The independent press, that plays a very important role in the nonviolent struggle, has quite often expressed its sympathy for deserters, conscientious objectors, pacifists and human rights activists, but is also found without resources and is discriminated by the major donors of development aid.

By doing so the international community is acting against the firm will of the majority of the Angolan population who is objecting the militaristic approach by refusing military service, expressing their conviction in favour of peace by means of writing ('Manifesto', July 1999) or by demonstrating in the streets. Those who do so have to face severe repression and are even killed. More that ever these brave people deserve the moral and financial support of all who love peace and justice, to find ways out of the violent circle of war in which Angola is kept as a prisoner by those in power.

For this reason I would like to launch a strong appeal to support the forces for peace in Angola at the next 15th of May actions. Not only by financial means, but also by focusing on Angola and the situation of the peace activists there. Knowing that the sponsors of the ongoing war in Angola (weapons, and civil support for the belligerent parties) are among the countries in the West where the most active peace groups are situated. Therefore the Angolan pacifists and human rights defenders are demanding their friends all over the world to put strong pressure on your governments and to inform the public opinion in your country on what is really going on in Angola and the involvement of the international community in that tragedy. All foreign support for the belligerent parties must come to an end so that a lasting peace may get a chance to develop. Especially the faith of the Angolan conscientious objectors and deserters in and outside the country should be a point of concern, as many are threatened with expulsion when they are seeking protection as political refugees in other countries. These people refuse to commit war crimes at the side of the warring parties in Angola.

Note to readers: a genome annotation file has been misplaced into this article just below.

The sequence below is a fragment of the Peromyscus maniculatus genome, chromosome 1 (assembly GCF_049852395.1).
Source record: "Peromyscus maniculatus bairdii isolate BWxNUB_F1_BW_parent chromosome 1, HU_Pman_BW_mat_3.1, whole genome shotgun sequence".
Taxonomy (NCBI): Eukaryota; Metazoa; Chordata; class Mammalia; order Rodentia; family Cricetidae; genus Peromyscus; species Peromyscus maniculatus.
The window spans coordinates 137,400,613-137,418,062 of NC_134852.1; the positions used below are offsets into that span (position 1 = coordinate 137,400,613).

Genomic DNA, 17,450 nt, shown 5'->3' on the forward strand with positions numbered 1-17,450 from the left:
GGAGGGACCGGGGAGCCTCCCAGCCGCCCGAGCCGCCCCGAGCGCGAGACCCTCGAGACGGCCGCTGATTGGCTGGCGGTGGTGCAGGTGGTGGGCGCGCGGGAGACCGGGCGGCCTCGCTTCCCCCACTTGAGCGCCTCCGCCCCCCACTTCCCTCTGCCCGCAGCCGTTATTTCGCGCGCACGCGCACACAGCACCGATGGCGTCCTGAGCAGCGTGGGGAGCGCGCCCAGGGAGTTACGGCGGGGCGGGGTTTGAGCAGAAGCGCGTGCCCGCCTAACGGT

With antimilitarist greetings for solidarity,
Emanuel Matondo D.
(Angolan conscientious objector, peace and human rights activist)

IAADH - (Angolan Antimilitarist Initiative for Human Rights)
Yorckstrasse 59, D-10965 Berlin Germany

[translated from French by Jan Van Criekinge]